The one skill that’s been most helpful to me professionally, more than any tech knowledge, is knowing when and how to say “No.”
Obviously any profession has certain skillsets that are required for basic completion of the relevant tasks. Architects need to be able to sketch designs and understand building stress points. Firefighters need to know how to hook up hoses and where to aim the water for best coverage. I’m a front-end developer; I need to know how to write proper XHTML and CSS, use Photoshop, and manage project timelines.
Even so, none of the various technical abilities I’ve acquired over the years are as important as simply knowing when it’s necessary to say “no” to people. It’s a “soft skill” but it’s just as vital as any knowledge of coding languages, operating systems, or tech support tips. I’ve learned that saying “yes” all the time leads to nothing but stress and ultimately sub-par work. You end up trying to please all the people all the time, and it’s just not doable.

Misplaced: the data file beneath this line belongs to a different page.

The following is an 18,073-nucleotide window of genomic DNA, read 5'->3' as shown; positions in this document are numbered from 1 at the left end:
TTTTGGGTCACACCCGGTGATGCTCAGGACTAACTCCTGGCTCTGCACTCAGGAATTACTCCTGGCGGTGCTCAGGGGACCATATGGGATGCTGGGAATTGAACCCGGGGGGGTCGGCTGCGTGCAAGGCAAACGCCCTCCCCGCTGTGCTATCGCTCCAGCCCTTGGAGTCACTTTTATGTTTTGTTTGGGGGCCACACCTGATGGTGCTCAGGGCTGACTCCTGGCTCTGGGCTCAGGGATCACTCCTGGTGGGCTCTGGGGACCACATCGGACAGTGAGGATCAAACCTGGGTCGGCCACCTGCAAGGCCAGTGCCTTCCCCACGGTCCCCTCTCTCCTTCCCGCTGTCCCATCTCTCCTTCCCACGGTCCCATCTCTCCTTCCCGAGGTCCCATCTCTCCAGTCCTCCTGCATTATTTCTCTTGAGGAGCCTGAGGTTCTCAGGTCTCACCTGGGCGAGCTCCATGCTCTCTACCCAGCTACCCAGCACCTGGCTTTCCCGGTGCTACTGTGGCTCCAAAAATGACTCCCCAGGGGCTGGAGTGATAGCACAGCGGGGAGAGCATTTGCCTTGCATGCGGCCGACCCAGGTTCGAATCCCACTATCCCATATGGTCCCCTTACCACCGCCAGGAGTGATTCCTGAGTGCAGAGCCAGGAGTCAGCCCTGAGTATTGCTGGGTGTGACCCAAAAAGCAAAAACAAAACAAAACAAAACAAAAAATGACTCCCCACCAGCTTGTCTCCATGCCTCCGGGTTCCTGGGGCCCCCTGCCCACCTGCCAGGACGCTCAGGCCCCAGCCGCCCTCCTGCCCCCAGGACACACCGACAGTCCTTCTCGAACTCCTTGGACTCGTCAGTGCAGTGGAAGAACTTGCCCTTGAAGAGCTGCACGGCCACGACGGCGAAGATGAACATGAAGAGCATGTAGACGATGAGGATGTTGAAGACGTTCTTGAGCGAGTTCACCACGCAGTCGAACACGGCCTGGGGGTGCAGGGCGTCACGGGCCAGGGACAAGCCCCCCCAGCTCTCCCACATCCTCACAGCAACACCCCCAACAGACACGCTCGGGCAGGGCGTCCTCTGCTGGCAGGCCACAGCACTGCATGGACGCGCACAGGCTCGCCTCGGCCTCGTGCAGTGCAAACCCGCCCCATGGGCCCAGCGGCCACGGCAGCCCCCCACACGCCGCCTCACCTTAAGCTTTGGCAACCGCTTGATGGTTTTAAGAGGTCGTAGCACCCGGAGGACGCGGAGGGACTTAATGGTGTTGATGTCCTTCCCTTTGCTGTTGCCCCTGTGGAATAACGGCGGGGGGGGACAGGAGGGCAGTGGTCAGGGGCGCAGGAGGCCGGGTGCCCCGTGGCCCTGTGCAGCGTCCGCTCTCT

I think too many people have this idea that it’s unacceptable to say no (or worse, to hear it from others). There’s a fear that saying “no” will somehow make them look incapable of handling the work, make them look like they can’t be trusted to get stuff done. They’re half right, technically. There’s a point at which workload outweighs available time, and when that happens the work will suffer, the person will suffer, and the client will suffer.
No one wants that.
I’ve learned — the hard way — that my health (mental and physical) and my output are directly affected by my ability to regulate my workload effectively. Knowing when and more importantly how to tell people that you can’t currently oblige their request is absolutely critical to keeping yourself in balance.
I just wish more people understood that.